Kludde – In de Kwelm

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It’s been a long time since we heard from Kluddetheir last album, In de Vergetelheid, dates from 2008 and although not bad, it had its shortcomings. It was a worthy try, but it didn’t leave me prepared for their comeback, almost eleven years later… And although it did cost me blood, sweat and a lot of tears to obtain a promo-copy out of the fortress that is Consouling Sounds, my effort paid off. Let’s not beat around the bush any longer: this is probably going to end in many an end-of-the-year list. As most of you know, Kludde is a water-demon that dwells along the borders of the Scheldt, a demonic beast that jumps on your back and doesn’t let go until you die from exhaustion. Actually, that is a pretty great description of the music too…

Just put the record on – no intro’s, no frills, a simple but effective guitar, soon combined with startling drumwork and the band soars away in full force, driving its claws deep into you. Now, to me the rather daunting task of explaining ‘why’ the band succeeds in doing that. The easy way out would be saying it is catchy music and although in a sense it is, I’d like to point out that rather than being easy-listening, the band ‘commands’ your attention. I found it impossible to put In de Kwelm on as background-music.

The thing that first strikes me are the powerful guitars – just listen to the start of Schramoeille – a monstrous riff, lower than you’d expect, almost with a death-metal quality to it. Snoodaert and Cerulean don’t let up either, I do think they dragged their riffs up from the bottom of a dreary swamp; there’s a definite element of filth in the guitars. Aided by the clear production and the fact that most of the riffs aren’t standard fare; I wouldn’t call what Kludde makes ‘black ‘n roll’, but sometimes the guitars lock into a distinct groove which will have you headbang. Combine that with the undeniable talent of Vellekläsjer, who’s very apt at churning out drumwork which accentuates the already strong driving quality of the guitarwork and you get music that takes no prisoners, at the same time fun to listen too and deeply threatening.

For make no mistake, this is black metal and apart from the interesting lyrical choices, the music itself isn’t lighthearted by a stretch. To me, it leaves a thoroughly violent impression; this records waltzes over you, kicks you in the nuts while doing it and then jumps up and down your head for good measure. For an example, you could listen to Schabouwelijke Praktijken II: de commerçant, which would be a good black metal track without much more if there wasn’t that relentless barreling forward permeating Kludde‘s sound.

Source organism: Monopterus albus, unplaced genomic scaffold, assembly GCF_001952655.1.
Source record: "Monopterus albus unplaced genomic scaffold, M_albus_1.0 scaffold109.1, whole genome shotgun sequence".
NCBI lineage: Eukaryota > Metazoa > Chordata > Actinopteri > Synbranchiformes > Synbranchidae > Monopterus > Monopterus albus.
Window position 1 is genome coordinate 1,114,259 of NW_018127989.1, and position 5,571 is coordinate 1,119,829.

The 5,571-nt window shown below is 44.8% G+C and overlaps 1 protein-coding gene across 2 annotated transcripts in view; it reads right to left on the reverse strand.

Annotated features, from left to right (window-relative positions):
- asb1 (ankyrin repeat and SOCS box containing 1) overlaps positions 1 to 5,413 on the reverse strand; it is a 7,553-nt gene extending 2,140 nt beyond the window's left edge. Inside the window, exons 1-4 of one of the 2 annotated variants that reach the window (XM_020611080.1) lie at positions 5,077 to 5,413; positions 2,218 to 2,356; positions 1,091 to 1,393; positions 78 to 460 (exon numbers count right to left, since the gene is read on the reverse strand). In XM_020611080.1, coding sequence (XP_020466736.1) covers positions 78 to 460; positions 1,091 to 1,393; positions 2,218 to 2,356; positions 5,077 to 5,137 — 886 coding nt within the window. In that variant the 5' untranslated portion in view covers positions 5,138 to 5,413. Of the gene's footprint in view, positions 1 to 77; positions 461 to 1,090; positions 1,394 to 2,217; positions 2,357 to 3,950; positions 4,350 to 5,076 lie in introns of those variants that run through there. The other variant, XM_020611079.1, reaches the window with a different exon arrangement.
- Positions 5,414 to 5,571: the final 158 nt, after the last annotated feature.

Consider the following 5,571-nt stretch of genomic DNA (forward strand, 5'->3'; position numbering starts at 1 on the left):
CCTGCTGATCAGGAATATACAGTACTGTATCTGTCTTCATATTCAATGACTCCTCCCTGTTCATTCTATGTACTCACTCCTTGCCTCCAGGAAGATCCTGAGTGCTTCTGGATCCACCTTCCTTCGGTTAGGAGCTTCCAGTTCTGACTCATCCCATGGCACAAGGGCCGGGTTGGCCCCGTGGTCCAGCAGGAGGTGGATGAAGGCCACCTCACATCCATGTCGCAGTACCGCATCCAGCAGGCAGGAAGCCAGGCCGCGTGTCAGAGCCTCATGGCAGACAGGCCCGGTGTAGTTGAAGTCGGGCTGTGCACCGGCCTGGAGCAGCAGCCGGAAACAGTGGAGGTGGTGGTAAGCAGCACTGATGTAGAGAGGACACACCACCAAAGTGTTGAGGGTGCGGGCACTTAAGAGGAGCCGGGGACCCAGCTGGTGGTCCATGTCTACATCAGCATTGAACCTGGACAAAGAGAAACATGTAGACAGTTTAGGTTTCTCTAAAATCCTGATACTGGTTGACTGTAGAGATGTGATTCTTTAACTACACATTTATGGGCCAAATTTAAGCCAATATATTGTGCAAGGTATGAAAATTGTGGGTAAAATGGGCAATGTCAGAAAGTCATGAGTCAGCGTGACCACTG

And yes, the above should be enough to recommend this album. But then I’d forego two things that I can’t leave out. The most important, well, this kind of music can easily get boring: down-tuned guitars, quite long mid-tempo pieces… we’ve heard that go wrong before, haven’t we Satyricon? In de Kwelm features more then enough tempo-changes and little flourishes, not to mention a few jaw-dropping solo’s to keep you drawn in. Next to that, the roaring, thundering voice of Cerulean is a definite asset to the sound, he matches the filthy sound of the guitars and is responsible for a lot of the threat contained within the music.

But… yes, I recommend you pick this up a soon as possible, it’s just, the last song, De Laatste Reis, isn’t really my cup of tea: I see what the band wanted to do, make an impressive, somewhat longer closer, to go out with a bang, but to my ears that song detonates with the rest of the album, making it less impressive then the band wanted – certainly the noise at the end was, to me, completely unnecessary. That being said, it’s not a bad song by far and after a succession of real highlights it’s a minor quip.

Release date: May 24, 2019
Label: Consouling Sounds

  1. Schabouwelijke praktijken I – De Rabauwen
  2. Kludde IV
  3. Bloedkoesj
  4. Schramoeille
  5. Kasteelke van Verdoemenis
  6. Poesjkapelle
  7. Schabouwelijke praktijken II – De commerçant
  8. De laatste Reis


  • Music9/10
  • Vocals/Lyrics9/10
  • Production/Mix8/10
  • Artwork/Packaging7/10
  • Originality8/10
8.2Kludde succeeds in making an unexpected comeback - raw, filthy and commanding your attention. This is an end-of-the-year contender!
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